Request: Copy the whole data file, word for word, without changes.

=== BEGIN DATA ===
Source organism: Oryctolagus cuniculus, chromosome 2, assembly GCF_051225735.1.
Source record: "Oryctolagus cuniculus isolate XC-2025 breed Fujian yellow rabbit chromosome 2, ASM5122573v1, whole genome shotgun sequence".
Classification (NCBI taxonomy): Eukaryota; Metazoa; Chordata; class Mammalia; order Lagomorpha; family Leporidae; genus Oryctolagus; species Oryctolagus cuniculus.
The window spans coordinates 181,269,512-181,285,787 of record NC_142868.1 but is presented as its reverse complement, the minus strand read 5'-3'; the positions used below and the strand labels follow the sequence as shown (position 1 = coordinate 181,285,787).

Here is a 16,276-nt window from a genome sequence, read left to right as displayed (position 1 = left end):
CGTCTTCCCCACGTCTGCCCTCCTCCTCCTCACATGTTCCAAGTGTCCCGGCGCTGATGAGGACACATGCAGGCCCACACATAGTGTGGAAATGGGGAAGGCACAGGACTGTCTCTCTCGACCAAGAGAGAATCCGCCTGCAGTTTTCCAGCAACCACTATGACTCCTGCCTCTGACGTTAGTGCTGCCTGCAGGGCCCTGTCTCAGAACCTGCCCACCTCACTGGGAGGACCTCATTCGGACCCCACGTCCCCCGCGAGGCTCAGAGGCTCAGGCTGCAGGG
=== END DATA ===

Source organism: Oryctolagus cuniculus, chromosome 2, assembly GCF_051225735.1.
Source record: "Oryctolagus cuniculus isolate XC-2025 breed Fujian yellow rabbit chromosome 2, ASM5122573v1, whole genome shotgun sequence".
Classification (NCBI taxonomy): Eukaryota; Metazoa; Chordata; class Mammalia; order Lagomorpha; family Leporidae; genus Oryctolagus; species Oryctolagus cuniculus.
The window spans coordinates 181,269,512-181,285,787 of record NC_142868.1 but is presented as its reverse complement, the minus strand read 5'-3'; the positions used below and the strand labels follow the sequence as shown (position 1 = coordinate 181,285,787).

Here is a 16,276-nt window from a genome sequence, read left to right as displayed (position 1 = left end):
CGTCTTCCCCACGTCTGCCCTCCTCCTCCTCACATGTTCCAAGTGTCCCGGCGCTGATGAGGACACATGCAGGCCCACACATAGTGTGGAAATGGGGAAGGCACAGGACTGTCTCTCTCGACCAAGAGAGAATCCGCCTGCAGTTTTCCAGCAACCACTATGACTCCTGCCTCTGACGTTAGTGCTGCCTGCAGGGCCCTGTCTCAGAACCTGCCCACCTCACTGGGAGGACCTCATTCGGACCCCACGTCCCCCGCGAGGCTCAGAGGCTCAGGCTGCAGGG